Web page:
Take the 2-minute tour ×
Stack Overflow is a question and answer site for professional and enthusiast programmers. It's 100% free.

I have a string value that could contain a double, integer, ascii or byte value and I put that value into a JLabel. I would like for the double and long values to be in the form of 4000000000000 instead of the java JLabel default printing style of 4.0E12. Now I know what data type is in the string but I don't know how to make the JLabel display only non-scientific forms for the double and integer values.

Here is what I tried so far:

String str = value; // string that holds the value

switch (var) // var that says which data type my str is
  case LONG:
  //convert my string from scientific to non-scientific here
  case DOUBLE:
  //convert my string from scientific to non-scientific here
  case ASCII:
  //do nothing

JLabel label = new JLabel();
label.setText(str); //Want this to be in non-scientific form

but this method still only prints the scientific form.


My conversion looks like:

str = new DecimalFormat("#0.###").format(str);

also yes it is a long value, i left out some of the data type variables for clearity. I dont know if this will work for every case though even if i do get it working. I need it to work for integer, long, xtended, double and float.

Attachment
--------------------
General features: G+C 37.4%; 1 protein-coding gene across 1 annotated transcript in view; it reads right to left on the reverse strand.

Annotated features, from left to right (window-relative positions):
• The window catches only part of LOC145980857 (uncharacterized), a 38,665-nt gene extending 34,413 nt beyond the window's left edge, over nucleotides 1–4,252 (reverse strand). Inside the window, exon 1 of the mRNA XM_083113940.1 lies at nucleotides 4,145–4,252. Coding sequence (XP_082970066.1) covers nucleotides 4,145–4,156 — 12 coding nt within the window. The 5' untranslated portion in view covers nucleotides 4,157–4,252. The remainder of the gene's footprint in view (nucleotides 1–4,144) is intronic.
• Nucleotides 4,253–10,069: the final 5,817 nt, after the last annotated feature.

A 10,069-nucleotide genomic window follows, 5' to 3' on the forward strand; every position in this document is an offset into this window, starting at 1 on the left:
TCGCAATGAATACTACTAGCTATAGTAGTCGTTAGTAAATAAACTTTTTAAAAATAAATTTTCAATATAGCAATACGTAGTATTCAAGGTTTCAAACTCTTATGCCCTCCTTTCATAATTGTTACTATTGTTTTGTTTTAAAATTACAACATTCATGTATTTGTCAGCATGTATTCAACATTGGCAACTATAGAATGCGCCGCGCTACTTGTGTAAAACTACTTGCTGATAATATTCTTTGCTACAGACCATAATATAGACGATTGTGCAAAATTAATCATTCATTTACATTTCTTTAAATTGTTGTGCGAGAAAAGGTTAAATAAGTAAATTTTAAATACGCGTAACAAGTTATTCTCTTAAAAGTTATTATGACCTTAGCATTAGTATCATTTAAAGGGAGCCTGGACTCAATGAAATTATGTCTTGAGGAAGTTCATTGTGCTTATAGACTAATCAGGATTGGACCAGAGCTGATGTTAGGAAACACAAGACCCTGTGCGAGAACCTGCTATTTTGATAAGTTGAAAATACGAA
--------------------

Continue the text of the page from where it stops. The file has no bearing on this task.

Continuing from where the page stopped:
share|improve this question
Sounds like your conversion is incorrect. Can you provide the code for how you do the conversion? The JLabel will only print the text you give it. If the text is wrong, you are giving it the wrong text. BTW, You cannot have an int value that big, do you mean a long? –  Peter Lawrey Jun 8 '11 at 14:54
@Peter Lawrey: I've provided the additional code along with the int to long explanation –  Grammin Jun 8 '11 at 14:58

1 Answer 1

up vote 1 down vote accepted

You must be using a different JLabel because it doesn't do any conversion by default

JFrame frame = new JFrame();
JLabel label = new JLabel();
DecimalFormat df = new DecimalFormat("#0.###");

Displays a window with


I just get the following with that conversion

DecimalFormat df = new DecimalFormat("#0.###");


3999999983616   <- due to float rounding error.
share|improve this answer
Yea this is the right way to do it, I actually had another but that was causing it to print the wrong values. Thanks! –  Grammin Jun 8 '11 at 15:06

Your Answer


By posting your answer, you agree to the privacy policy and terms of service.

Not the answer you're looking for? Browse other questions tagged or ask your own question.